This week has seen up to 70% wiped off the value of Carillion shares following a profit warning on Monday.
This is much more than a blip in its fortunes. The results issued on Monday raise legitimate questions about how the firm is going to recover and the impact of its financial problems on the supply chain.
Let us not underestimate the colossal size of Carillion. It employs around 48,000 people everywhere from Canada to the UK to the Middle East. The firm describes itself as having roots in construction, but its employees now do everything from providing school dinners to building roads.
The current financial picture is bleak, brought about by a complex set of influences.
Shares fell from £1.92 on Friday afternoon, diving to a low of 51p on Wednesday. At the time of going to press, the value of the shares was starting to show a small recovery, however the length of time a substantial recovery will take will be of more concern to shareholders.
On Monday the firm issued full year guidance, warning “overall performance is expected to be below management’s previous expectations” and said it had brought in KPMG to try and sort out the problems.
Monday’s profit warning also included the news that chief executive Richard Howson has stepped down and Carillion is quitting some Middle East countries and scaling back construction contracts.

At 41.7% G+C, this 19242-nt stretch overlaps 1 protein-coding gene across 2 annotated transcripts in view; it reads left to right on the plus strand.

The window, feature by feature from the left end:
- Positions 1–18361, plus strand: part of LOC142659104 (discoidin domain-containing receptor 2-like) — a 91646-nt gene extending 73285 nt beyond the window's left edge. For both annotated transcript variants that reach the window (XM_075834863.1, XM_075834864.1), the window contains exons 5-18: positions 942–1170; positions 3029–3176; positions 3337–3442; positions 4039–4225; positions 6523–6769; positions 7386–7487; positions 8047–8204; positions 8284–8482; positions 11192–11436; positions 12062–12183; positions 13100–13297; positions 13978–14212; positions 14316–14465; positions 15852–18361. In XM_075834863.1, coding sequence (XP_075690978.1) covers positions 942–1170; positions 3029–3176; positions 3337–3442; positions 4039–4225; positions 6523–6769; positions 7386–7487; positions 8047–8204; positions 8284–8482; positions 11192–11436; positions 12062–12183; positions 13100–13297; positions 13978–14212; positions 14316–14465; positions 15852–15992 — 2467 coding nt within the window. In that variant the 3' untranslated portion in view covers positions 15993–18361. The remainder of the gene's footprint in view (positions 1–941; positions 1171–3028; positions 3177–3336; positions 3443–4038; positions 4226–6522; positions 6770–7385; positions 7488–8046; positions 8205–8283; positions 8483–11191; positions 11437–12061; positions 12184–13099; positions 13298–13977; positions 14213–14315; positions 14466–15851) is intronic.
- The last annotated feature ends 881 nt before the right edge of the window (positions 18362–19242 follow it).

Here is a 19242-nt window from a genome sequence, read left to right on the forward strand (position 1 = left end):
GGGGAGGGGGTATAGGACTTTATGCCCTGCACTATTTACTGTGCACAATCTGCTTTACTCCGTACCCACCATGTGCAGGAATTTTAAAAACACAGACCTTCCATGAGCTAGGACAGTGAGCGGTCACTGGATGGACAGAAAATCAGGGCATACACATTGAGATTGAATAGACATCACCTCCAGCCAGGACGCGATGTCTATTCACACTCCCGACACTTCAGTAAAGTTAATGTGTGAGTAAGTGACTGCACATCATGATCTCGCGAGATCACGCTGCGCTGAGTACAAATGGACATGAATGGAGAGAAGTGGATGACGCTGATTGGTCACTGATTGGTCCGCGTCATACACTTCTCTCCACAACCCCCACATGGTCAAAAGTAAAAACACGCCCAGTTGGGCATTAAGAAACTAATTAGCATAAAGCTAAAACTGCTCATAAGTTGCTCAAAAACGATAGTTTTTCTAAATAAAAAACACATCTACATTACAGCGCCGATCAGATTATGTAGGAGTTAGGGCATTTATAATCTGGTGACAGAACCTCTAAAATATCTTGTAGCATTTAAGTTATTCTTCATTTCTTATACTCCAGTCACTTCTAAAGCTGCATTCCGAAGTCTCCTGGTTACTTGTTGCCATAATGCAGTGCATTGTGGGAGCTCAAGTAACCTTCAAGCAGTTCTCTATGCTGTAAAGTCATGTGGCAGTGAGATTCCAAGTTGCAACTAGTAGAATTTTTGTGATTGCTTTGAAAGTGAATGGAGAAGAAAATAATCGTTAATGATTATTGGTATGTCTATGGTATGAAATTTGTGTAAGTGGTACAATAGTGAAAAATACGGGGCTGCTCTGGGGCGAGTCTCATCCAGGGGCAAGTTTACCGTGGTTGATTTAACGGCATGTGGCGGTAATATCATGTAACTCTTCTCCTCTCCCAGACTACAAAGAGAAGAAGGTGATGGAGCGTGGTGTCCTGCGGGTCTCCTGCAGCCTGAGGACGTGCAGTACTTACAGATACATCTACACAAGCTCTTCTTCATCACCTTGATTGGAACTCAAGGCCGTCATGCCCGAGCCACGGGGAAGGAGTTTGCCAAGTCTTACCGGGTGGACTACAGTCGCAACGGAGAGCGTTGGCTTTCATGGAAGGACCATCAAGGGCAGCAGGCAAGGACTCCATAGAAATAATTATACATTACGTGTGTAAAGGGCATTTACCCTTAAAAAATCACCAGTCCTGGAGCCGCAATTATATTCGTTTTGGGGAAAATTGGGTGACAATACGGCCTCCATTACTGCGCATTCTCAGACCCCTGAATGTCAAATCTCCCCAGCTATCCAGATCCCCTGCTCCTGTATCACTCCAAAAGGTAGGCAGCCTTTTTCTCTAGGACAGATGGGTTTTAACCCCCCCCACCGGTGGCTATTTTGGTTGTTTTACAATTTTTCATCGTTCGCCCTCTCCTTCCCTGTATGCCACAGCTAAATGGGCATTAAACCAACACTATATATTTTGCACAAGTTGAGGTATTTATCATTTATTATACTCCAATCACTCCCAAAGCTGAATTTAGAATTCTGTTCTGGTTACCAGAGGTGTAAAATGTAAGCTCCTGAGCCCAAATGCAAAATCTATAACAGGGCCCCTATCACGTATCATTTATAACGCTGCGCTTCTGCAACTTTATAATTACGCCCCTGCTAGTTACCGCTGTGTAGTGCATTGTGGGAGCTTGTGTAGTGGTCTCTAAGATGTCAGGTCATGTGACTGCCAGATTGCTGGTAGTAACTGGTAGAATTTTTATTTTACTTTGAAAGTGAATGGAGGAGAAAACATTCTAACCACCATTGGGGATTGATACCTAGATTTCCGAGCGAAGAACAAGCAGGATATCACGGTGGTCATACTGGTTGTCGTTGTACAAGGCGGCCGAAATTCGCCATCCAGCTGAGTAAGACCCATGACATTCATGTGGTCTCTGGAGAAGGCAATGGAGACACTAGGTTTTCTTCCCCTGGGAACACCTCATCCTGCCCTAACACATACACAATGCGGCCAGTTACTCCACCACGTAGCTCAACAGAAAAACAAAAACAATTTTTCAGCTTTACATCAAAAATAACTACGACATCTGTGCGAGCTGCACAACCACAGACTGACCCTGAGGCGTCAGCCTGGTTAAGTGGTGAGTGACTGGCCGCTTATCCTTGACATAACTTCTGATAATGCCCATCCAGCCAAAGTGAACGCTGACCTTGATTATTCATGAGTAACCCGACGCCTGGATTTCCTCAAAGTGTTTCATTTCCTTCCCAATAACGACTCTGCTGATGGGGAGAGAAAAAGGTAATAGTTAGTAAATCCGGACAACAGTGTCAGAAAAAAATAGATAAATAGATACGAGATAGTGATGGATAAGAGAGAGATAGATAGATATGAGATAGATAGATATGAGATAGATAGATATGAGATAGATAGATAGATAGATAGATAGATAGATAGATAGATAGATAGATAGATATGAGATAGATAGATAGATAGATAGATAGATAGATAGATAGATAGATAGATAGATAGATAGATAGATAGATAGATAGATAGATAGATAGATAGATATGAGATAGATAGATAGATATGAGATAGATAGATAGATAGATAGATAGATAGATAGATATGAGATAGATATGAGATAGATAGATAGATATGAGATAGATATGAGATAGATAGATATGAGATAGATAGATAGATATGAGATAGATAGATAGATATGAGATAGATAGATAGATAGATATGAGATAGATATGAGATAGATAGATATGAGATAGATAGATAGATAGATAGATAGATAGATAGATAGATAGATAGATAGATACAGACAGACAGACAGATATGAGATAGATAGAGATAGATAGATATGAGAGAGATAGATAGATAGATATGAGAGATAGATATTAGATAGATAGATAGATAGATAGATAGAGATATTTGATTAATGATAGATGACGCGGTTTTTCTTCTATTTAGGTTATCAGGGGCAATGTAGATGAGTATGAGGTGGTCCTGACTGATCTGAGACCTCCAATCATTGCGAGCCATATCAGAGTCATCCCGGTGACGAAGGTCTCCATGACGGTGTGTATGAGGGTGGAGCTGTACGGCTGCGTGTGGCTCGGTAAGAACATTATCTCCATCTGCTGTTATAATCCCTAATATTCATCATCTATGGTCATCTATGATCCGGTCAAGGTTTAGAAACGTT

The company is also undertaking a “comprehensive review” of the business, which will see it exit from construction PPP projects, exit from the Middle East markets of Qatar, Saudi Arabia and Egypt and look at future construction contracts on a “highly selective” basis, preferring those which are done via low risk procurement. It is also selling half of its economic interest in its Oman business, Carillion Alawi, for £12.8M.
The first half year figures show revenue similar to last year at around £2.5bn.
The fundamental problem is the balance sheet. On Monday Carillion also announced an £845M writedown. Of this £375M relates to the UK, mainly due to three PPP projects. In addition, £470M relates to overseas markets – the majority of which are exiting markets in the Middle East and Canada. One of the PPP projects is reported be the Aberdeen Western Peripheral Route (AWPT).
Low construction margins are well documented, so when projects become financially tight, that not only hits a specific contract, but it can impact the whole division.
In the Middle East, low oil prices mean governments have less revenue, and therefore less money to spend on infrastructure.
The problems are not entirely unexpected, but the city admits it missed warning signs, particularly around the issue of receivables – the amount of money a firm is owed. JP Morgan analyst Samuel Bland said: “We missed two key considerations. Firstly, we did not appreciate fully the warning sign of receivables increasing sharply in H2 2016. Secondly, we did not give adequate consideration to Carillion’s high receivable balances relative to revenue vs peers.” Carillion’s 2016 annual report, for example, showed that amounts owed by customers on construction contracts had risen from £386.8M in 2015 to £614.5M in 2016. However, Monday was the strongest demonstration yet of the difficulties the firm is up against.